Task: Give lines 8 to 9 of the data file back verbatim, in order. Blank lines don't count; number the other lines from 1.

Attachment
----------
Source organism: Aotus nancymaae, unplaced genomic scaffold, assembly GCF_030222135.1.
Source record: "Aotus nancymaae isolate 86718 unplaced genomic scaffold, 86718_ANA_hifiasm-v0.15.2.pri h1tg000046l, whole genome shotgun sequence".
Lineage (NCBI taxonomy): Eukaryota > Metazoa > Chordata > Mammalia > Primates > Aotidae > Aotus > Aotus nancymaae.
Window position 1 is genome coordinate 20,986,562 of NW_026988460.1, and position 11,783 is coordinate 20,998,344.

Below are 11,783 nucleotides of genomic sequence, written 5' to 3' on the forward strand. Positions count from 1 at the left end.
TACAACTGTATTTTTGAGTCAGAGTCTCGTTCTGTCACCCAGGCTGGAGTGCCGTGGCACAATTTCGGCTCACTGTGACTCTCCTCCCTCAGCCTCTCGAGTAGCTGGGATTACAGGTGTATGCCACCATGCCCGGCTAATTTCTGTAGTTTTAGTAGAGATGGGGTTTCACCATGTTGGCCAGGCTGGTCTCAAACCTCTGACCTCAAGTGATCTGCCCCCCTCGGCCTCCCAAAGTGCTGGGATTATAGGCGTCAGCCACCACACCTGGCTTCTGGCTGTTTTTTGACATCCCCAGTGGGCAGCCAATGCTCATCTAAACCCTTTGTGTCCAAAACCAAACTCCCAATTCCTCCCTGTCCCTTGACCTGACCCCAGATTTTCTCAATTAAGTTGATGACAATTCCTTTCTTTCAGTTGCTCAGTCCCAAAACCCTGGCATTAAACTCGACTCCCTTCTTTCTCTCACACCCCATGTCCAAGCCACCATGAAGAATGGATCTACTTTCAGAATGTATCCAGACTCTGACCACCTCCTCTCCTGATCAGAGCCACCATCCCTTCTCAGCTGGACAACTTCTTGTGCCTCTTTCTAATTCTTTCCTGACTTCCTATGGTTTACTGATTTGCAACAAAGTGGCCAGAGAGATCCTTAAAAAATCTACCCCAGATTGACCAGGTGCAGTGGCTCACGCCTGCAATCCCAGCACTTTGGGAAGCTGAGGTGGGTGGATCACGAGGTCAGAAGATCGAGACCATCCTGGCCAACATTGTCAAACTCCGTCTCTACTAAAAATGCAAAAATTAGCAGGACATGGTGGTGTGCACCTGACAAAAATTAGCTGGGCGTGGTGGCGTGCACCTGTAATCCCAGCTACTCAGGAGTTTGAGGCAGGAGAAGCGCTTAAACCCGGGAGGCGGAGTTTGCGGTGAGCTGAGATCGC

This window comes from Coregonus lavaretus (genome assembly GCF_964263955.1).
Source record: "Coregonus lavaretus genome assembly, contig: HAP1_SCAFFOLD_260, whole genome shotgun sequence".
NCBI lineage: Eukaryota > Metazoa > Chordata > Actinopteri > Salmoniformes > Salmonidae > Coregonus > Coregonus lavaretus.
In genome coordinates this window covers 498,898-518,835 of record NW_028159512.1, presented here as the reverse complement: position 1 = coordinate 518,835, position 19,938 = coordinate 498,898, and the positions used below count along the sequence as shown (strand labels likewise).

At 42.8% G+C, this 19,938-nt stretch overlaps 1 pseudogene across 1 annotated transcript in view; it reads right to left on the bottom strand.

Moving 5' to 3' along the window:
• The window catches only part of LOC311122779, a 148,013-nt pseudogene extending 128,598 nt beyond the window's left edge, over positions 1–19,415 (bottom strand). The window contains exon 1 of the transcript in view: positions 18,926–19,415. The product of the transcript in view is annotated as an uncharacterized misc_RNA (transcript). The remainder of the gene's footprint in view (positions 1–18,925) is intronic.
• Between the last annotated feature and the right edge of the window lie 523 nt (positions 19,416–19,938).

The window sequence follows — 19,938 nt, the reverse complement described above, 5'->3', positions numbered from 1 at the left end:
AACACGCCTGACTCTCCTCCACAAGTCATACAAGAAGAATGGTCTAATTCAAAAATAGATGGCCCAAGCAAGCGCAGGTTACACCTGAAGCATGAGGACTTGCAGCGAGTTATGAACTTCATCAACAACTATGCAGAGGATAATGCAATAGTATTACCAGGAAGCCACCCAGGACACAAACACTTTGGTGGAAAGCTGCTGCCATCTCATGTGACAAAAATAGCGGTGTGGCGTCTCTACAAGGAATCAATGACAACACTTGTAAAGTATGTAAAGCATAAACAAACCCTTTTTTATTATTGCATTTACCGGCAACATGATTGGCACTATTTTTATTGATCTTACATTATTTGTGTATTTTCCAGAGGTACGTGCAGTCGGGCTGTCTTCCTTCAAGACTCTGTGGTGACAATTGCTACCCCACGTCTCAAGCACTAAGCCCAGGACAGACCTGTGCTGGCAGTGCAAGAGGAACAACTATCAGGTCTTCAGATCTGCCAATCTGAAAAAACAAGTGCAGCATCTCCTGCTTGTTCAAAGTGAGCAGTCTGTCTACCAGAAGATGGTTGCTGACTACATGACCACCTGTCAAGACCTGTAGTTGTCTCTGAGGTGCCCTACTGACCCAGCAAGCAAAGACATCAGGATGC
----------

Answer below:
Source record: "Coregonus lavaretus genome assembly, contig: HAP1_SCAFFOLD_260, whole genome shotgun sequence".
NCBI lineage: Eukaryota > Metazoa > Chordata > Actinopteri > Salmoniformes > Salmonidae > Coregonus > Coregonus lavaretus.